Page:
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2 tribal members join voter lawsuit against South Dakota

July 8, 2021 GMT

SIOUX FALLS, S.D. (AP) — Two Native American people announced Thursday they were joining a lawsuit against South Dakota alleging that state agencies failed to offer voter registration services.

The two tribal members, along with the Lakota People’s Law Project, said they were asking a federal district judge to allow them to join a lawsuit that alleges state agencies are breaking federal law by not providing ample opportunities to register to vote or update voter registration information at places like motor vehicle and public assistance offices near Native American reservations.

Federal law requires the agencies to help people register to vote at those kinds of offices, including ones that provide public assistance or serve people with disabilities. The Oglala Sioux Tribe and the Rosebud Sioux Tribe initiated the legal challenge last year.

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The state has denied those allegations in court documents and asked that the lawsuit be dismissed.

The tribes have argued that state practices already make it difficult for Native American people to register to vote. They alleged that they have documented instances in which people tried to register their votes at state agency offices but were turned away.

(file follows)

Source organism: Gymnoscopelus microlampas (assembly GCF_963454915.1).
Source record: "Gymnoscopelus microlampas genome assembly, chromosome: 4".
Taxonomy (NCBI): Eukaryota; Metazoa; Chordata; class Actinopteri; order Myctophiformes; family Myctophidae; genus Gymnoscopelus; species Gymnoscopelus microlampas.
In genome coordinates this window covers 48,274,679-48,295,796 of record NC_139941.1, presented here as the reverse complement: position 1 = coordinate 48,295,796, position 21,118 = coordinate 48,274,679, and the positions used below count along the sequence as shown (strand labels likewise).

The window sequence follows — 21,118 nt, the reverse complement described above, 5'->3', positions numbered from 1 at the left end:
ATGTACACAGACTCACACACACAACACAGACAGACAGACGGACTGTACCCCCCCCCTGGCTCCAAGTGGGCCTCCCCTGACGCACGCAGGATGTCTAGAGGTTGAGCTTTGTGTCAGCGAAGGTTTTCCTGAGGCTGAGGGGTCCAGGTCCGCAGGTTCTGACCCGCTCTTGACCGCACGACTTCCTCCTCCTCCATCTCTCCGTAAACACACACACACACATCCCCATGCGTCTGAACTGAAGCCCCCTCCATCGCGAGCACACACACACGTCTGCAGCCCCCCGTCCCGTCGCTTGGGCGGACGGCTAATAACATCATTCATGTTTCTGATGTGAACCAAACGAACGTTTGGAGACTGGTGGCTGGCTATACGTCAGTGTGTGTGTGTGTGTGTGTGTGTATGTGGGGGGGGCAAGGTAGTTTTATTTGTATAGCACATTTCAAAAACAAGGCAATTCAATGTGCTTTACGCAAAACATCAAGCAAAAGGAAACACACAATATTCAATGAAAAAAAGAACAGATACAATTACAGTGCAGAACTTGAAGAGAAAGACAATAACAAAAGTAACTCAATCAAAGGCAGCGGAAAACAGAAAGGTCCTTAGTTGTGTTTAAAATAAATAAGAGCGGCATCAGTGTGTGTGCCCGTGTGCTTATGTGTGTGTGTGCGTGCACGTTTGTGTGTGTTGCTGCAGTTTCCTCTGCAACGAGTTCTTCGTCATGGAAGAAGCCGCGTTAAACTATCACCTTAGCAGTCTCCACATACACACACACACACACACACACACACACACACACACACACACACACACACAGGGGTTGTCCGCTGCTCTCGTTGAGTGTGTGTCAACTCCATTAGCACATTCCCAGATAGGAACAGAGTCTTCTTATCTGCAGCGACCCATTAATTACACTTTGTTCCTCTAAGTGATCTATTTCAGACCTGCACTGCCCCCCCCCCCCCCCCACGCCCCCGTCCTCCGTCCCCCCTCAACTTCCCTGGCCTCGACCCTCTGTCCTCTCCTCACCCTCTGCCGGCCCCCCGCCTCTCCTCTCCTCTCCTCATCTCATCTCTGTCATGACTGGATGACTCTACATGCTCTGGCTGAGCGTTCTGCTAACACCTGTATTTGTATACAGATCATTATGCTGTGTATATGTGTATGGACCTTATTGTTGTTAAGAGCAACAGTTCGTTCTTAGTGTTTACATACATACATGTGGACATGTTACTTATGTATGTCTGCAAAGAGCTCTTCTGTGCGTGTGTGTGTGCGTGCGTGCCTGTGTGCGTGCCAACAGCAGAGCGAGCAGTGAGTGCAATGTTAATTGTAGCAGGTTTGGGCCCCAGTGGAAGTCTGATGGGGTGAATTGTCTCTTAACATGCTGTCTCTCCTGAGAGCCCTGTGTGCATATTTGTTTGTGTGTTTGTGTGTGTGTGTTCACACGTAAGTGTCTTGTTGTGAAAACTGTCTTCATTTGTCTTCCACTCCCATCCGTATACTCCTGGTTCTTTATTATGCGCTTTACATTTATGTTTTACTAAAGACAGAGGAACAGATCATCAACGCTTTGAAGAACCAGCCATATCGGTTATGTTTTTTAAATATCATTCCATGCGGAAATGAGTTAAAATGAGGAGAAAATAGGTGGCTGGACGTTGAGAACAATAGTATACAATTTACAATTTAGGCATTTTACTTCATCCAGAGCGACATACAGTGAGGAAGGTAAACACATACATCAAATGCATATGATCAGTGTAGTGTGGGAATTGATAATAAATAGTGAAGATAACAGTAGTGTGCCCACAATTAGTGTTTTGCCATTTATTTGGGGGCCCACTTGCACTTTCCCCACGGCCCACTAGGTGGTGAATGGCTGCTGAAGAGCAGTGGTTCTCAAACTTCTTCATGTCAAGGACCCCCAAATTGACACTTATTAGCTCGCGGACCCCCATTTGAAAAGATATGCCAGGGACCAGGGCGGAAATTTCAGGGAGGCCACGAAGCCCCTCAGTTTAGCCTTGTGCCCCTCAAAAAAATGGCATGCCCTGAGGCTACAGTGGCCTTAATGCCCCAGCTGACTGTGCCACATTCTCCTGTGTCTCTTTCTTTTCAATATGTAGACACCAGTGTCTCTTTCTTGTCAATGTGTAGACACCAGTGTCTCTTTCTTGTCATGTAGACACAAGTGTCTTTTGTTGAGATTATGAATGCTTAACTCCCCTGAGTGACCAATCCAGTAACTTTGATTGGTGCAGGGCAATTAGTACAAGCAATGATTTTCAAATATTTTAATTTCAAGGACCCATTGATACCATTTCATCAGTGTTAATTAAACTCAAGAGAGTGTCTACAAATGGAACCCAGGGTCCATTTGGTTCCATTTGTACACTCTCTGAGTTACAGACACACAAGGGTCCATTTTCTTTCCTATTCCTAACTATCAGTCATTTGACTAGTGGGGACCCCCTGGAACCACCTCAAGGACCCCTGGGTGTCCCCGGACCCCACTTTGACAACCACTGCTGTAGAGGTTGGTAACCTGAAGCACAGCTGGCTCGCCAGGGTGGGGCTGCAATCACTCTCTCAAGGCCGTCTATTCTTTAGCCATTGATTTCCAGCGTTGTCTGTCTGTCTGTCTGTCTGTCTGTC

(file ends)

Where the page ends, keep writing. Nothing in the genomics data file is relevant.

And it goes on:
“Native voters in South Dakota have found it harder and harder to perform the simple act of registering to vote,” said Rosebud Sioux Tribe President Rodney M. Bordeaux in a statement. “As the number of registered voters plummets, the state has done nothing to fix this systemic problem.”

Kimberly Dillon, a member of the Rosebud Sioux Tribe, joined the lawsuit after alleging that she attempted to vote in a 2020 election but was turned away at the polls because she was not registered to vote. She said that she had tried to register to vote on two occasions at state offices.

The other person joining the lawsuit, Standing Rock Sioux tribal member Hoksila White Mountain, argues in court documents that his campaign for mayor of McLaughlin, a city on the tribe’s reservation, was hurt by state voter registration practices. He alleges city officials rejected his petition to qualify for the ballot because some of the signatories were not registered to vote in the county, even though they should have been given opportunities to register to vote at state agency offices.

Secretary of State Steve Barnett declined to comment, saying it was pending litigation.